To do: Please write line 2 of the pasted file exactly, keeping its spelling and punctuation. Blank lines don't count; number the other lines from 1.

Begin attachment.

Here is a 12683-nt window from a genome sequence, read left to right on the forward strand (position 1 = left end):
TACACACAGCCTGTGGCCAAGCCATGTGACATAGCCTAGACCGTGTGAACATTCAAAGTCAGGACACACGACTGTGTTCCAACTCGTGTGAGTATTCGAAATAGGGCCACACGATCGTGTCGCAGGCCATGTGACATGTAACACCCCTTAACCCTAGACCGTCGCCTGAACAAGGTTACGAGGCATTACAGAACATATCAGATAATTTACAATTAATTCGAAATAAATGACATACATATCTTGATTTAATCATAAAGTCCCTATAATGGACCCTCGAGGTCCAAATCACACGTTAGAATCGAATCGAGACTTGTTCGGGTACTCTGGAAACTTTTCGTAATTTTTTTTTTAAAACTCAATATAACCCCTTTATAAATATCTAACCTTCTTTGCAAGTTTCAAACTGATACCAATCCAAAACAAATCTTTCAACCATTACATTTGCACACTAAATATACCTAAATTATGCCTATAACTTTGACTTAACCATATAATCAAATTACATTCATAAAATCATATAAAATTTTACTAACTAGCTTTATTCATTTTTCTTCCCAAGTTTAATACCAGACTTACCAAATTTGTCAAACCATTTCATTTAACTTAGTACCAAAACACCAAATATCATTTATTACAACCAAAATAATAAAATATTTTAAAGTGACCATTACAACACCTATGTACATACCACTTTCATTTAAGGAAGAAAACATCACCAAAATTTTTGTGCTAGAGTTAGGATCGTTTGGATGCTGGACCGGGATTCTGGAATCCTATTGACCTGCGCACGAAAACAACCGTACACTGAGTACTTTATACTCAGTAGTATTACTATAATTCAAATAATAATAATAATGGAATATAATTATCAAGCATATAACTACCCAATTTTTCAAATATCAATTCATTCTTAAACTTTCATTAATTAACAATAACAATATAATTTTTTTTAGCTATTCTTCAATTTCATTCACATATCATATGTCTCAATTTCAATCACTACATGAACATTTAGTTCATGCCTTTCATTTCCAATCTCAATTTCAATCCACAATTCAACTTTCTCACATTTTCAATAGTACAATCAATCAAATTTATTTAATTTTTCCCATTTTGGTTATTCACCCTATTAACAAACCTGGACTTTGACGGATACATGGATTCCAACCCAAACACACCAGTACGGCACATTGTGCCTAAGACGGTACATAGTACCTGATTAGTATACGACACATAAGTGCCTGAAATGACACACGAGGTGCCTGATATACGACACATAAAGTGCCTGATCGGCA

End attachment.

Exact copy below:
TACACACAGCCTGTGGCCAAGCCATGTGACATAGCCTAGACCGTGTGAACATTCAAAGTCAGGACACACGACTGTGTTCCAACTCGTGTGAGTATTCGAAATAGGGCCACACGATCGTGTCGCAGGCCATGTGACATGTAACACCCCTTAACCCTAGACCGTCGCCTGAACAAGGTTACGAGGCATTACAGAACATATCAGATAATTTACAATTAATTCGAAATAAATGACATACATATCTTGATTTAATCATAAAGTCCCTATAATGGACCCTCGAGGTCCAAATCACACGTTAGAATCGAATCGAGACTTGTTCGGGTACTCTGGAAACTTTTCGTAATTTTTTTTTTAAAACTCAATATAACCCCTTTATAAATATCTAACCTTCTTTGCAAGTTTCAAACTGATACCAATCCAAAACAAATCTTTCAACCATTACATTTGCACACTAAATATACCTAAATTATGCCTATAACTTTGACTTAACCATATAATCAAATTACATTCATAAAATCATATAAAATTTTACTAACTAGCTTTATTCATTTTTCTTCCCAAGTTTAATACCAGACTTACCAAATTTGTCAAACCATTTCATTTAACTTAGTACCAAAACACCAAATATCATTTATTACAACCAAAATAATAAAATATTTTAAAGTGACCATTACAACACCTATGTACATACCACTTTCATTTAAGGAAGAAAACATCACCAAAATTTTTGTGCTAGAGTTAGGATCGTTTGGATGCTGGACCGGGATTCTGGAATCCTATTGACCTGCGCACGAAAACAACCGTACACTGAGTACTTTATACTCAGTAGTATTACTATAATTCAAATAATAATAATAATGGAATATAATTATCAAGCATATAACTACCCAATTTTTCAAATATCAATTCATTCTTAAACTTTCATTAATTAACAATAACAATATAATTTTTTTTAGCTATTCTTCAATTTCATTCACATATCATATGTCTCAATTTCAATCACTACATGAACATTTAGTTCATGCCTTTCATTTCCAATCTCAATTTCAATCCACAATTCAACTTTCTCACATTTTCAATAGTACAATCAATCAAATTTATTTAATTTTTCCCATTTTGGTTATTCACCCTATTAACAAACCTGGACTTTGACGGATACATGGATTCCAACCCAAACACACCAGTACGGCACATTGTGCCTAAGACGGTACATAGTACCTGATTAGTATACGACACATAAGTGCCTGAAATGACACACGAGGTGCCTGATATACGACACATAAAGTGCCTGATCGGCA